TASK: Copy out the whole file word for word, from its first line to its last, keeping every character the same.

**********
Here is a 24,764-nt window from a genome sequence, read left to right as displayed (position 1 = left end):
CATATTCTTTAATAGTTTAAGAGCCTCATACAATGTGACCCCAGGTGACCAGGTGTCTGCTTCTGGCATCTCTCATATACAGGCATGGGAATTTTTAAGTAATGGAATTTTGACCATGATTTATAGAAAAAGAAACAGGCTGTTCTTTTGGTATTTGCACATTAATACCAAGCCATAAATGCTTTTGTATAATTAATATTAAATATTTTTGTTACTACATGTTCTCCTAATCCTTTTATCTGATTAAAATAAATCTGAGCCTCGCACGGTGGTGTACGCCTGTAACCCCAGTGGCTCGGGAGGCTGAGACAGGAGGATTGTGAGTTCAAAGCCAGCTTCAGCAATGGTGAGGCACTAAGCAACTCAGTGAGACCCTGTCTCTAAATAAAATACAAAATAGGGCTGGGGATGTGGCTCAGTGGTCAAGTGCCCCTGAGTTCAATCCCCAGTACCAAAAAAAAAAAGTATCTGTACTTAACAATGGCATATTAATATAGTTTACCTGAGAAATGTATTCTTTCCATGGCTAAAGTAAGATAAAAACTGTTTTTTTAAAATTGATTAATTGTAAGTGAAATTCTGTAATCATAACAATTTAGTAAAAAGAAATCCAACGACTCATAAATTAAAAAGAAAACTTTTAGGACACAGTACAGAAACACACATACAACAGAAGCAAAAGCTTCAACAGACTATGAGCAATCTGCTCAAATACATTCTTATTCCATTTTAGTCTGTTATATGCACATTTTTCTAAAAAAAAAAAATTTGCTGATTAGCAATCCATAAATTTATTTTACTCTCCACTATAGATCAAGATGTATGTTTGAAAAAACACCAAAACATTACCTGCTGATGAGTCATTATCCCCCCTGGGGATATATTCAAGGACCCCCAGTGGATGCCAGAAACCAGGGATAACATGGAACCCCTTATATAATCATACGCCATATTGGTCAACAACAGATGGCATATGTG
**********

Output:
Here is a 24,764-nt window from a genome sequence, read left to right as displayed (position 1 = left end):
CATATTCTTTAATAGTTTAAGAGCCTCATACAATGTGACCCCAGGTGACCAGGTGTCTGCTTCTGGCATCTCTCATATACAGGCATGGGAATTTTTAAGTAATGGAATTTTGACCATGATTTATAGAAAAAGAAACAGGCTGTTCTTTTGGTATTTGCACATTAATACCAAGCCATAAATGCTTTTGTATAATTAATATTAAATATTTTTGTTACTACATGTTCTCCTAATCCTTTTATCTGATTAAAATAAATCTGAGCCTCGCACGGTGGTGTACGCCTGTAACCCCAGTGGCTCGGGAGGCTGAGACAGGAGGATTGTGAGTTCAAAGCCAGCTTCAGCAATGGTGAGGCACTAAGCAACTCAGTGAGACCCTGTCTCTAAATAAAATACAAAATAGGGCTGGGGATGTGGCTCAGTGGTCAAGTGCCCCTGAGTTCAATCCCCAGTACCAAAAAAAAAAAGTATCTGTACTTAACAATGGCATATTAATATAGTTTACCTGAGAAATGTATTCTTTCCATGGCTAAAGTAAGATAAAAACTGTTTTTTTAAAATTGATTAATTGTAAGTGAAATTCTGTAATCATAACAATTTAGTAAAAAGAAATCCAACGACTCATAAATTAAAAAGAAAACTTTTAGGACACAGTACAGAAACACACATACAACAGAAGCAAAAGCTTCAACAGACTATGAGCAATCTGCTCAAATACATTCTTATTCCATTTTAGTCTGTTATATGCACATTTTTCTAAAAAAAAAAAATTTGCTGATTAGCAATCCATAAATTTATTTTACTCTCCACTATAGATCAAGATGTATGTTTGAAAAAACACCAAAACATTACCTGCTGATGAGTCATTATCCCCCCTGGGGATATATTCAAGGACCCCCAGTGGATGCCAGAAACCAGGGATAACATGGAACCCCTTATATAATCATACGCCATATTGGTCAACAACAGATGGCATATGTG